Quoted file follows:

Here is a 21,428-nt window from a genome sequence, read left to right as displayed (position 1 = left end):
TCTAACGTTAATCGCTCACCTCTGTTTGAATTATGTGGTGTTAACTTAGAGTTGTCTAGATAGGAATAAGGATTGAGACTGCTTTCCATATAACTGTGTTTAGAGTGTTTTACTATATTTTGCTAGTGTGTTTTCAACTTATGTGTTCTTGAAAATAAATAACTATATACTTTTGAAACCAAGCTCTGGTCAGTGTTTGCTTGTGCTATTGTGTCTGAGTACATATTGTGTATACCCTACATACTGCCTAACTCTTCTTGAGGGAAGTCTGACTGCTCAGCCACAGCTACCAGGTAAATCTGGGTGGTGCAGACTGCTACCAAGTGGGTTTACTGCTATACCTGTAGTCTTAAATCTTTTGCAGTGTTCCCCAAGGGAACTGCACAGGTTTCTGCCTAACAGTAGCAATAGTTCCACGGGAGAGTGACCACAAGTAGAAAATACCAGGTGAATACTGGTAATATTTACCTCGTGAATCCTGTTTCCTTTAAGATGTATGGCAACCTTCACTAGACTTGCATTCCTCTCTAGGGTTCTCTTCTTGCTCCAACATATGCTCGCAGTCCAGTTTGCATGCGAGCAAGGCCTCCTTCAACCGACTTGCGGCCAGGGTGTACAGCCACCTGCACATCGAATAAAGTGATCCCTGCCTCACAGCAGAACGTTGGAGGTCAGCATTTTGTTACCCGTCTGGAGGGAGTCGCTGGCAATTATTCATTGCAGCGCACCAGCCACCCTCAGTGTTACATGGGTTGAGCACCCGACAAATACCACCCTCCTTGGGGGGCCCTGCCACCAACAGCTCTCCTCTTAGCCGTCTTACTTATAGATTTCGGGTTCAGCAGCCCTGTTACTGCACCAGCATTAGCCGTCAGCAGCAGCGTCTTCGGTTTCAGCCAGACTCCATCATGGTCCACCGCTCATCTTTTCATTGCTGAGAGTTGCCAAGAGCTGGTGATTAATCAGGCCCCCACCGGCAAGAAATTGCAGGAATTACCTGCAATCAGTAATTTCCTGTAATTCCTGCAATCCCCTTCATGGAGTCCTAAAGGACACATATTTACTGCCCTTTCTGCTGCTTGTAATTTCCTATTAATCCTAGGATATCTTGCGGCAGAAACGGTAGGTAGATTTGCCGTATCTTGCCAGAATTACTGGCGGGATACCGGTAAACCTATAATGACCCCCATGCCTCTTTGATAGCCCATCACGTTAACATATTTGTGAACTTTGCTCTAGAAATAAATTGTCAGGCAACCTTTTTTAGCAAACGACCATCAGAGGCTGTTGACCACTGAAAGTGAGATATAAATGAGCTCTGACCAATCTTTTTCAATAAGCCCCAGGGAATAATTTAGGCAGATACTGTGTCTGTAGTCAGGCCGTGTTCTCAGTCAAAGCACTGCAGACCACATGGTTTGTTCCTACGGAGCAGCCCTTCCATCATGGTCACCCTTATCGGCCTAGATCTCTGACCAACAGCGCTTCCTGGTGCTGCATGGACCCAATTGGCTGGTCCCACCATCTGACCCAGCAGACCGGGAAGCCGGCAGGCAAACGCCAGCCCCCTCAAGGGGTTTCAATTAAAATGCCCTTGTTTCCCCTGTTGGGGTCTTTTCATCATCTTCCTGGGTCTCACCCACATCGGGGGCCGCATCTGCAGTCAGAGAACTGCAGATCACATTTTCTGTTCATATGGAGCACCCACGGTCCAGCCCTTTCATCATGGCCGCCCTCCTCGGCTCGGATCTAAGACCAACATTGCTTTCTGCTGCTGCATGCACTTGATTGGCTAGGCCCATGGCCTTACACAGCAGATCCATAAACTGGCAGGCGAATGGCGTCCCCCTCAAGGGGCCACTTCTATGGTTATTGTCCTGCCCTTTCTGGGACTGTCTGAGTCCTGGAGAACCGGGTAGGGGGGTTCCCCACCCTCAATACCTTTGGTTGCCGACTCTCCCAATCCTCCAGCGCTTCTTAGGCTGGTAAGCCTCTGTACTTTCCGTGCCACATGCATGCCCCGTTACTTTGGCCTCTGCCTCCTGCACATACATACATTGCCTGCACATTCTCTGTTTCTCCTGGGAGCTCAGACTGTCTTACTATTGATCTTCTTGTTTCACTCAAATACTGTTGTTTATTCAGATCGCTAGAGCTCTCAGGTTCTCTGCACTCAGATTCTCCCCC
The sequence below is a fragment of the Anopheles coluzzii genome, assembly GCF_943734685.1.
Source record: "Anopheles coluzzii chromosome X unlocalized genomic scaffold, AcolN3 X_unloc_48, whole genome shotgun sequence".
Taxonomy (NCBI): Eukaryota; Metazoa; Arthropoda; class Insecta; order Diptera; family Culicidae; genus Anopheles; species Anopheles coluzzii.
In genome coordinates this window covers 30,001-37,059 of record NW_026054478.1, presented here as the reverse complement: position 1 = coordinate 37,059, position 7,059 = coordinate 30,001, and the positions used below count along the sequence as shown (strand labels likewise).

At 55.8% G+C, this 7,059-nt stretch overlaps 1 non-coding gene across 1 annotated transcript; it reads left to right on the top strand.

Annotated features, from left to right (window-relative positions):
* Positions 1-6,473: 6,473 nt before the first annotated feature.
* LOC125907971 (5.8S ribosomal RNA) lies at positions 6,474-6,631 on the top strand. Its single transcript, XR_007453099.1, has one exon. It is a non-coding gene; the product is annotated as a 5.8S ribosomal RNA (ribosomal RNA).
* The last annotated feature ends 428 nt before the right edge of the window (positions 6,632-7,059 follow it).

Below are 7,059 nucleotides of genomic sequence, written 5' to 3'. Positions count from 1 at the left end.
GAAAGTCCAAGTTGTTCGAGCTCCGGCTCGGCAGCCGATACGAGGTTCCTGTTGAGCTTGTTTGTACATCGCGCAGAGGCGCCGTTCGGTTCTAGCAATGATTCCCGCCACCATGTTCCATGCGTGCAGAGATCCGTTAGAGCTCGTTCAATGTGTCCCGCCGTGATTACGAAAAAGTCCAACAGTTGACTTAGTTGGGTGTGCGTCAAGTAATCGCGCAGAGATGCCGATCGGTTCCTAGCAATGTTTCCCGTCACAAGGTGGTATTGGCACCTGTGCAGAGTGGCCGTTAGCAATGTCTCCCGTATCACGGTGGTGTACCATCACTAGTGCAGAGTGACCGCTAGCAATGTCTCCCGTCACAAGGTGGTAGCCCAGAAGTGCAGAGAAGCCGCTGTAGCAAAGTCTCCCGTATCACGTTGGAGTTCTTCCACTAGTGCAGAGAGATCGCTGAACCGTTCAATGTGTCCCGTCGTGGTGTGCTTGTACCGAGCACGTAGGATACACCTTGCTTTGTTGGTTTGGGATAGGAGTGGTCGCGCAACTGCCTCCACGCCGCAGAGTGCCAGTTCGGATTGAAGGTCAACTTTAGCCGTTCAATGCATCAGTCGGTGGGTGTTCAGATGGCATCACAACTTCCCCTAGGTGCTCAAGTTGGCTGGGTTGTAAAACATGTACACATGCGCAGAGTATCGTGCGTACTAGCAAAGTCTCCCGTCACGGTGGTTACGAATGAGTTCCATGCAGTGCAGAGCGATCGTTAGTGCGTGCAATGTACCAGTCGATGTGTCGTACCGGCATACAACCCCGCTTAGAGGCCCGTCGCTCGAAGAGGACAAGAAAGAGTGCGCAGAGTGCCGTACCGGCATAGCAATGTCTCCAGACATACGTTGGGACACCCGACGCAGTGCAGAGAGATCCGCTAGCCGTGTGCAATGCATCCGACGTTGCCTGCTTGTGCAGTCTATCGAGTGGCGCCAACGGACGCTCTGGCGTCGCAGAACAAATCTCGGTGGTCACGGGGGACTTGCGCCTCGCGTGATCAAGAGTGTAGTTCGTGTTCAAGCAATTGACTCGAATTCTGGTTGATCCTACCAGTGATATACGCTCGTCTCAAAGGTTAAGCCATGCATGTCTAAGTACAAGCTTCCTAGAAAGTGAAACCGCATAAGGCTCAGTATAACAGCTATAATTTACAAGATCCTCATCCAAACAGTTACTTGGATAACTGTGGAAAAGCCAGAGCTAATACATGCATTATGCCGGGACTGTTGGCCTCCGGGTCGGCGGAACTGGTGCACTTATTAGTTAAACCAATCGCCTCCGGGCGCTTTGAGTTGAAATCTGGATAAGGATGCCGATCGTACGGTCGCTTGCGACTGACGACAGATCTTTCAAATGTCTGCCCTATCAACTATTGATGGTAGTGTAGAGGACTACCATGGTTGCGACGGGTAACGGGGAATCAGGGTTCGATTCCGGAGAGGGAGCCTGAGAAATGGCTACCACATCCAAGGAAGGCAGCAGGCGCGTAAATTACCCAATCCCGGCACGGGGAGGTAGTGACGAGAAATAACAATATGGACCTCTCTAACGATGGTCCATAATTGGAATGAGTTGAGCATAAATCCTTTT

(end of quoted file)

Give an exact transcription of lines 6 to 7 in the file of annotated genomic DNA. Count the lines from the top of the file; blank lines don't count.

In genome coordinates this window covers 30,001-37,059 of record NW_026054478.1, presented here as the reverse complement: position 1 = coordinate 37,059, position 7,059 = coordinate 30,001, and the positions used below count along the sequence as shown (strand labels likewise).

At 55.8% G+C, this 7,059-nt stretch overlaps 1 non-coding gene across 1 annotated transcript; it reads left to right on the top strand.